Educating for an Innovation Economy

The Idea Makers, Champ, 201230 years ago, the United States could boast that 30% of the world’s college-educated population was American; today, this number has dwindled to 14%, and continues to decline (NCEE, 2008).  Is this because fewer Americans are college bound?  Not likely.  An educated workforce once meant a well-paid workforce, but as the economy has globalized and ICT has improved, our international counterparts took notice of the educational trends, and followed suit.  Not only did other countries increase their secondary education, they improved primary education as well.  Where once American students ranked high internationally on generalized tests, we now place anywhere from the middle to the bottom amongst advanced industrial nations (NCEE, 2008).  To get a good job in the U.S., all you needed was a degree, but education is no longer the sole solution.  Even if Americans succeed in gaining high level skills, the cost of that education is proportionately enormous, considering that equally skilled global counterparts will work for a 75% less.  When a typical American skilled engineer earns $45,000 a year and an equally skilled Indian engineer earns $7,500 a year (NCEE, 2008), it’s no wonder employers turn to other countries to satisfy their bottom line.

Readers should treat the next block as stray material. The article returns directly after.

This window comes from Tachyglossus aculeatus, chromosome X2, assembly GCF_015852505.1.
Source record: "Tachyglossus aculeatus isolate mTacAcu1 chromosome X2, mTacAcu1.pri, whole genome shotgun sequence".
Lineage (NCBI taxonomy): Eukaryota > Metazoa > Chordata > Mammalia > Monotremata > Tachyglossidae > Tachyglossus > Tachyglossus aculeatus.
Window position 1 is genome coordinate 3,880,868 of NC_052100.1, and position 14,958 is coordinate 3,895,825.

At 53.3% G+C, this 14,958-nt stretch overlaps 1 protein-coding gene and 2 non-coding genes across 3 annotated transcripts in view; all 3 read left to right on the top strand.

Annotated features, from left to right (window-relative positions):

What was once a mere push for education has evolved.  What matters now it what kind of education we have, how it was delivered, and whether or not it produces creative thinkers.  It’s not enough to learn facts; information is persistently available at the push of a button.  It’s not enough to know skills; any routine job (even those that are of a high-skill dependency) can be algorithmically mapped and automated.  Today, the most successful in the workforce are the creative innovators.  As stated by the New Commission on the Skills of the American Workforce, “those countries that produce the most important new products and services can capture a premium in world markets that will enable them to pay high wages to their citizens” (NCEE, 2008, p. xxiv).  Welcome to the innovation economy.  It’s not just a catch phrase for politicians, it is a global reality.

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